Tribute has been paid to a 72 year-old Braddan man who committed suicide.
Alan Pike, of Spinney Close, Saddlestone was discovered hanging in his home by his wife on April 29.
A post mortem confirmed death was due to asphyxia as a result of hanging.
The inquest was told Mr Pike had been receiving medication for depression.
Coroner Michael Moyle knew Mr Pike and said his death had come as a complete shock and surprise.
The court heard Mrs Pike had returned home from an art class and discovered her husband hanging by a ligature from the banister.
She cut the ligature and called an ambulance.
The shock led to Mrs Pike being admitted to hospital and she suffered a heart attack.
Dr David Walker attended the scene at 1pm and estimated death had occurred within the previous three hours.
Dr Christopher Jagus, a consultant in old age psychiatry, said Mr Pike had fluctuating depressive symptoms, sometimes coping very well but with odd lapses.
There were occasions, he said, when alterations were made to his treatment and there was one time when he was admitted to hospital.
The inquest was told Mr Pike had become agitated in the weeks prior to his death.
He had engaged a company to carry out work on the family home and that was causing him some concern, as was noise generally.
However, while he was generally anxious over small things, friends said he had not shown any suicidal tendencies in recent times and his mood had remained relatively stable.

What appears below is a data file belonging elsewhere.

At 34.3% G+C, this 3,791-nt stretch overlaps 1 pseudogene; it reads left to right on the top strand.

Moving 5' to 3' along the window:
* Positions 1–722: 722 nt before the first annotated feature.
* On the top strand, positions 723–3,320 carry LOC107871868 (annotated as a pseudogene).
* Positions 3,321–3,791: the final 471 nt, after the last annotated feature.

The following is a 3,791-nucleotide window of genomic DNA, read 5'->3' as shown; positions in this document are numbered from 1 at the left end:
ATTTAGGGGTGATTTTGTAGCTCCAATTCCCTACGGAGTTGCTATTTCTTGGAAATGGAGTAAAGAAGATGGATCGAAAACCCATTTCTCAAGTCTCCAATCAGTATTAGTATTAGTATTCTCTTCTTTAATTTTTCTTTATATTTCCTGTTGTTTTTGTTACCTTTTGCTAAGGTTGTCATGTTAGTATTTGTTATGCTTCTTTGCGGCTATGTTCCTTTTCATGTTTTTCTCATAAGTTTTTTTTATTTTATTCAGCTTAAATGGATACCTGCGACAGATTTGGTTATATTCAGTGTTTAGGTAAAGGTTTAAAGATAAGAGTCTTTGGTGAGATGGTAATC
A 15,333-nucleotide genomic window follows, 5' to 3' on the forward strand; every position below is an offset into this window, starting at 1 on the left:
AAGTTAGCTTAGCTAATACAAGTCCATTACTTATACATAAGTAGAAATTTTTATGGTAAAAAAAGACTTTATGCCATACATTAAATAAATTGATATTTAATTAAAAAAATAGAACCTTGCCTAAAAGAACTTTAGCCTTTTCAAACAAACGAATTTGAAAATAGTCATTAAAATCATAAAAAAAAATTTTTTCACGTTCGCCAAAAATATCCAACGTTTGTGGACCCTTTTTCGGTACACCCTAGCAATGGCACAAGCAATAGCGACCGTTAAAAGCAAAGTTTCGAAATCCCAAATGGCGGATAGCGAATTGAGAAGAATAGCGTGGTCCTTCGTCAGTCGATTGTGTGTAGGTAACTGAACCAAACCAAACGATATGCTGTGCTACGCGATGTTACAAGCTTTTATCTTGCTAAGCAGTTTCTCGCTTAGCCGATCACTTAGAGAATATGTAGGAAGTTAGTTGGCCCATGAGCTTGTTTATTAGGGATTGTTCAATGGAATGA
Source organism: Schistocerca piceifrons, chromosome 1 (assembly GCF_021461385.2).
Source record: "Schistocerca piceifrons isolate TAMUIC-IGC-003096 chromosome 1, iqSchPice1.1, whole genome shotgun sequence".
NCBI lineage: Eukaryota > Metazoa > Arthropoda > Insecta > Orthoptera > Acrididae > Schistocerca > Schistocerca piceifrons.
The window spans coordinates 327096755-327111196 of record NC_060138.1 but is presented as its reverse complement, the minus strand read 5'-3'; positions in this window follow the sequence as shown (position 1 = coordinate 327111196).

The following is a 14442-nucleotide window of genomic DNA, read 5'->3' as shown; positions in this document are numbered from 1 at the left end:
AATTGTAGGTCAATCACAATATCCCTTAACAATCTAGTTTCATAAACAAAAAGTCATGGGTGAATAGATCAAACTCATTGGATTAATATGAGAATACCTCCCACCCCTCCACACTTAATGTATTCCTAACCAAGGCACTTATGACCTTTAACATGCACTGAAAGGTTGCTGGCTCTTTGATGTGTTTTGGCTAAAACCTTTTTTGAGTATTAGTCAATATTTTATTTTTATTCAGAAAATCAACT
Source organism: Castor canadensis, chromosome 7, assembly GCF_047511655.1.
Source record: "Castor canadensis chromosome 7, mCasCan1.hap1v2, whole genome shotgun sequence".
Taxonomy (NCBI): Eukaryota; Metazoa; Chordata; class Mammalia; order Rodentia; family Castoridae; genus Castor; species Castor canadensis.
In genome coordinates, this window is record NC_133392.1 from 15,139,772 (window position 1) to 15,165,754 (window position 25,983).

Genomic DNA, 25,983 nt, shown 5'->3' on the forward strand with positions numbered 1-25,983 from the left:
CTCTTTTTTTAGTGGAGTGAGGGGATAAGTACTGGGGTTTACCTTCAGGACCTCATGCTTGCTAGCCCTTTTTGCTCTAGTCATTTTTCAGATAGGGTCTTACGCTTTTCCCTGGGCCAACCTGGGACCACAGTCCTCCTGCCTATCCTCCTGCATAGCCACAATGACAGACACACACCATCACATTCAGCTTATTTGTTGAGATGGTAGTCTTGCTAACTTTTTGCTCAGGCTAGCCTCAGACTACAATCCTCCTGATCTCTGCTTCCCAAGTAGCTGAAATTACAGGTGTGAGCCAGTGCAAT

After his wife became concerned about what was described as irritable behaviour, restfulness and tearfulness, Mr Pike saw a consultant but, again, there was no suicide intent.
He was due to have a follow-up appointment the day after he died.
In extending his deepest sympathy to Mr Pike’s family and friends, Mr Moyle said he was completely and utterly shocked he had taken his own life and, while he had not been his usual ebullient self in recent months, he felt there was no way he would intend his wife to discover him as she did.
Mr Pike was described as a popular man with lots of interests, who struggled to articulate his problems and some days was very chatty and on others was down.
He didn’t want to be put into care with people who were suffering mental illness other than depression.
Speaking to a friend on the day he died, Mr Pike gave no indication he was considering suicide and had recently talked of booking a holiday.
A verdict of suicide was recorded.
(Picture: Douglas courthouse, where the inquest was held).